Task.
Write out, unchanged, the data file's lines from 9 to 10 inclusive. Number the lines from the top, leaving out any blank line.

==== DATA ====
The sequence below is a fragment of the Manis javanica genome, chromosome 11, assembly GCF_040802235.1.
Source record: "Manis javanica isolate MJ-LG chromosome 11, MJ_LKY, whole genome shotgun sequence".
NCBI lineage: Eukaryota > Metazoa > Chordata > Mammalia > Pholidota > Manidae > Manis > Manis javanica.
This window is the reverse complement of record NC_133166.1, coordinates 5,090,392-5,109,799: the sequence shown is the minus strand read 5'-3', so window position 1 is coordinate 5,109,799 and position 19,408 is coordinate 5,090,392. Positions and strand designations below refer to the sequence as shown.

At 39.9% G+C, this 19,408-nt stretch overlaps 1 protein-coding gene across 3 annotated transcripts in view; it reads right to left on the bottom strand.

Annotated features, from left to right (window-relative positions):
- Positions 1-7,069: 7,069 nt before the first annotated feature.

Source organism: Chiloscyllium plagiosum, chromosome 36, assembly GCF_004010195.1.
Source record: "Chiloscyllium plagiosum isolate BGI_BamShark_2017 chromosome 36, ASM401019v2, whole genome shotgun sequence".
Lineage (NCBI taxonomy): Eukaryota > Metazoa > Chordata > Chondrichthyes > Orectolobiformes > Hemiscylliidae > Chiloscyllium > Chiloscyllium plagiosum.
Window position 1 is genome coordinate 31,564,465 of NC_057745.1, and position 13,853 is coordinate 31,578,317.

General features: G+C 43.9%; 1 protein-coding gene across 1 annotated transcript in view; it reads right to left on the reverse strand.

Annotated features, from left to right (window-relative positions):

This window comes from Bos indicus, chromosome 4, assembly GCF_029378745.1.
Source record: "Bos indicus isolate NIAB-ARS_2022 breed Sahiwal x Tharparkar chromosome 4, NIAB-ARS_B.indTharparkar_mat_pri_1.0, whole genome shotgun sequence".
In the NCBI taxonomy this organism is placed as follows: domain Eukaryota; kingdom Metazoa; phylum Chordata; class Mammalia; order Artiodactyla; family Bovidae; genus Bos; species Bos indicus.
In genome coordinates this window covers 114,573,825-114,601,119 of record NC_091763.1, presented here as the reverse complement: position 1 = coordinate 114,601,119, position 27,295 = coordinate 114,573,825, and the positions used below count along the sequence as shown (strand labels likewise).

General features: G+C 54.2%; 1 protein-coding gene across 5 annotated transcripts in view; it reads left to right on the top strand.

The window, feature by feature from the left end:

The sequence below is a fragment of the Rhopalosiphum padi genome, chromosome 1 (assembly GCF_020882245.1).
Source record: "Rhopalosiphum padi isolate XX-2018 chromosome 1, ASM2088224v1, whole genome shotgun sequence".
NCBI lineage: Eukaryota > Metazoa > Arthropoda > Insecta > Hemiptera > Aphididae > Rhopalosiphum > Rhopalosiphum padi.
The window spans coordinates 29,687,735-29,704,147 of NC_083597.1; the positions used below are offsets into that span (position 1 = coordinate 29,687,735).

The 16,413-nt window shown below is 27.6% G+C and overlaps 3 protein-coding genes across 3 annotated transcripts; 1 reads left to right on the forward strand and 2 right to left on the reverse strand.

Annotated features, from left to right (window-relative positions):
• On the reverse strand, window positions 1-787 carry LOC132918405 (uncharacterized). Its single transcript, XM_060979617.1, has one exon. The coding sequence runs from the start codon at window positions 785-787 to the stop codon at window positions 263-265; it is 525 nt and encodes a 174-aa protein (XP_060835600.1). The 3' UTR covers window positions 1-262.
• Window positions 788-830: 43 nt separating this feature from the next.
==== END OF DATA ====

Source record: "Chiloscyllium plagiosum isolate BGI_BamShark_2017 chromosome 36, ASM401019v2, whole genome shotgun sequence".
Lineage (NCBI taxonomy): Eukaryota > Metazoa > Chordata > Chondrichthyes > Orectolobiformes > Hemiscylliidae > Chiloscyllium > Chiloscyllium plagiosum.